All-Star Tour Blog: Thoughts About Spiking

by | August 12, 2015, 7:00am 0

In partnership with the Tour, Skyd is pleased to present articles from the Tour Blog.


Before our game against Philadelphia Green Means Go this past Sunday, as a team, the All-Stars decided to institute new scoring celebrations. Maintaining energy after travel and little sleep was proving difficult, and we felt the need to infuse some new energy into our play. If you were unable to catch the game, these celebrations included the following: joyful spikes, acting out “tourist” activities by taking “photos” of one another, riding a ‘bus’ around the field, and taking our signature ‘Slim selfie’ after scoring goals.

Post-game, conversations about the spirit and integrity of these actions began both amongst our team and the media. Certain All-Star players felt that our celebrations were un-spirited and compromised our overarching goal as a tour. We received texts and emails from esteemed teammates and friends who were concerned with our actions, and a few critiques via twitter and other social media. Side conversations among the Stars ensued, creating what felt like our first contention as a team.

Prior to our game against New York Bent last night, leadership and I called a team meeting to address these issues. We framed the meeting as an open-floor discussion, and live tweeted individual thoughts from our Twitter handle (@AllStarUlti) in order to be transparent with tour followers.

The players’ spectrum of opinions became apparent very quickly. On one end, some were concerned that the spikes and excessive celebrations (mostly due to length) were disrespectful to the other team. And that in addition, they had detracted from organic, heart-felt congratulations to our teammates post scoring.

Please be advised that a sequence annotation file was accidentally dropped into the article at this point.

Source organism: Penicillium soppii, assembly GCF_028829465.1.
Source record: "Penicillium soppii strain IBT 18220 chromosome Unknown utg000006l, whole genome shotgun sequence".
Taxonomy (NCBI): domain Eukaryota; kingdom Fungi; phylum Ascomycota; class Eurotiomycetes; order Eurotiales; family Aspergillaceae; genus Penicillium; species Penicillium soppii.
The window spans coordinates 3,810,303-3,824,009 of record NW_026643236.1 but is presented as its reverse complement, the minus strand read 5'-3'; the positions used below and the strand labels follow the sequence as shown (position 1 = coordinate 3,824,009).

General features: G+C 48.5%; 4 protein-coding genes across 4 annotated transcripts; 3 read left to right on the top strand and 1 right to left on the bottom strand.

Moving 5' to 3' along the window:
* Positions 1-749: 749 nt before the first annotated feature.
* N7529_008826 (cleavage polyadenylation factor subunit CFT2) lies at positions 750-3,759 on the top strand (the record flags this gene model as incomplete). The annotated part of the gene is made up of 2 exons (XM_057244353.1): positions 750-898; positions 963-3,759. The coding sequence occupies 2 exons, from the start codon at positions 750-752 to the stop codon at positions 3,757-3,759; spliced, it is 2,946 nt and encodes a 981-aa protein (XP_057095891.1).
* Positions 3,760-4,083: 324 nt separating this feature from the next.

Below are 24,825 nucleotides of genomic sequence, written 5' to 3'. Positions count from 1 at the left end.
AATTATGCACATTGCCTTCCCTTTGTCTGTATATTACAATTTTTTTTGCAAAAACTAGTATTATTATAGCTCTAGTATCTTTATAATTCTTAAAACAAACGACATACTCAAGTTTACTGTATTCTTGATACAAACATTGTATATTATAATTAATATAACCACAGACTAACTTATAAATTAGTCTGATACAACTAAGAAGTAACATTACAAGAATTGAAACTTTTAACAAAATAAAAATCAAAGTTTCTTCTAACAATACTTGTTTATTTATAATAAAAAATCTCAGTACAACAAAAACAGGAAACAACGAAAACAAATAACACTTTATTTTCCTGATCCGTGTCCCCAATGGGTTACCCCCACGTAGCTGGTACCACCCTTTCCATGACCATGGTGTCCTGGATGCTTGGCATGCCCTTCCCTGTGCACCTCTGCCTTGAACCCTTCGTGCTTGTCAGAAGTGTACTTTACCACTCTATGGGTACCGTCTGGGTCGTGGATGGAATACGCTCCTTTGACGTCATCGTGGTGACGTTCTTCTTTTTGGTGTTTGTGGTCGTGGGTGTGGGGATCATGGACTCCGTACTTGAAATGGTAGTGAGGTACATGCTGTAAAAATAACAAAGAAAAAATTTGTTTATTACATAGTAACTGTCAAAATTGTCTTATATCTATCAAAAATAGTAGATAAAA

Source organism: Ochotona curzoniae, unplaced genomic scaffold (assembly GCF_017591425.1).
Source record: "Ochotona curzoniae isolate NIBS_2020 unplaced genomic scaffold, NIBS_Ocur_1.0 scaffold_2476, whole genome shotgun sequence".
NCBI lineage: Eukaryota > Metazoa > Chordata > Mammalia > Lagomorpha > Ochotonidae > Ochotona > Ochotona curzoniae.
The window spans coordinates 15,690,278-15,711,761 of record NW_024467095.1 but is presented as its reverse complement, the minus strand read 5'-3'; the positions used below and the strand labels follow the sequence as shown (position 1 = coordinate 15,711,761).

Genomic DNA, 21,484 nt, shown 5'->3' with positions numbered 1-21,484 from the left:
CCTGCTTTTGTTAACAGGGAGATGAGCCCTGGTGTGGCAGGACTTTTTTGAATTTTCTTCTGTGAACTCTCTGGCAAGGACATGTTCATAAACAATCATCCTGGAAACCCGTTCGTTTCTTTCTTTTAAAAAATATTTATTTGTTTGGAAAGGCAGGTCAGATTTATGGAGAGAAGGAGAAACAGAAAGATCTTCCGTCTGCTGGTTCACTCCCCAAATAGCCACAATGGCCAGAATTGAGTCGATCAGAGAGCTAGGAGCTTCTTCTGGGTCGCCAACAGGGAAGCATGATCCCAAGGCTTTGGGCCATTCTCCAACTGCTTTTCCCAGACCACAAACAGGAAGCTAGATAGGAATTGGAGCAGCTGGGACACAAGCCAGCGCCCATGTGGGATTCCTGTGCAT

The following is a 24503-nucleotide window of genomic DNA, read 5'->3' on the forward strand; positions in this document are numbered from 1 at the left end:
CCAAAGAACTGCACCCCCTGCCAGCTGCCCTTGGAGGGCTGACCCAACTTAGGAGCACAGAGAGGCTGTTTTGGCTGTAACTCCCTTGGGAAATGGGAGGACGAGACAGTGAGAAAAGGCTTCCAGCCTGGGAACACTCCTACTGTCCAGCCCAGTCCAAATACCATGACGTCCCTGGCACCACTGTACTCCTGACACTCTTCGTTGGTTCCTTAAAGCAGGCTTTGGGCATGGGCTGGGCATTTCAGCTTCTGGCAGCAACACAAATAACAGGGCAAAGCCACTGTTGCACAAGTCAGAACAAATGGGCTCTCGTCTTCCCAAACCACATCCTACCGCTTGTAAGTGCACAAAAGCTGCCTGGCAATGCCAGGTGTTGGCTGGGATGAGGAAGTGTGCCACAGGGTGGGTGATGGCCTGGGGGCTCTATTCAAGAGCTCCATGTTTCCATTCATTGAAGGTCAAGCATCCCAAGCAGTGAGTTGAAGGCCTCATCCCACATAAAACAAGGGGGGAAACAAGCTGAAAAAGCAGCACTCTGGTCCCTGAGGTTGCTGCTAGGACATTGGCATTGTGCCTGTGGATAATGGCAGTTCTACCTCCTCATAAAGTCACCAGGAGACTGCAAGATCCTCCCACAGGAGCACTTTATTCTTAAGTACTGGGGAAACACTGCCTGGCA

Others offered a contrary perspective—if men spike and celebrate, shouldn’t be able to do the same without criticism? Those of this opinion felt that the celebrations performed were for us — that their purpose was to celebrate each other.  They proposed that actions were within spirit of the game, which was defined as upholding integrity on the field, and challenging and respecting our opponents.

After addressing these two ends of the spectrum, we conferred mid-range pros and cons. We discussed the light-hearted intentions of the celebrations, stating that they came from a good place and hoping that GMG felt the same. I personally mentioned the importance of body language, and making sure that our behavior was celebratory rather than aggressive. Others addressed that although our intentions were good, it may have come across differently to our followers and to the other team. And that more importantly, it put some of our teammates in an uncomfortable position.

In search of a common ground, we concluded a plan of action moving forward. The team committed to taking less time with celebrations, reserving fun celebrations for huge plays, and to making sure that celebrating each other was our priority.

I concluded the meeting by addressing that because we come from different places and different ultimate cultures, our opposition on the topic is inevitable. And that is okay. Bringing different female ultimate cultures together is a large part of what makes this tour so incredible. That being said, with a fairly open mission statement—“to promote women in ultimate”—we as the All-Star Tour acknowledge our responsibility to promote women in the sport while maintaining respect and integrity for our teammates and our opponents. While there was no absolute conclusion to our meeting, we do feel that the differing opinions on our team represent a larger spectrum of opinions on the issue. If so inclined, we encourage you to continue our conversation by posting below. Some questions we still have are: are women held to a different standard with spirit of the game? If so, what actions can be taken to ensure that we are working towards a more balanced standard? Is spiking the disc and/or celebrating with positive intentions spirited, and why?  Let’s keep the conversation going.

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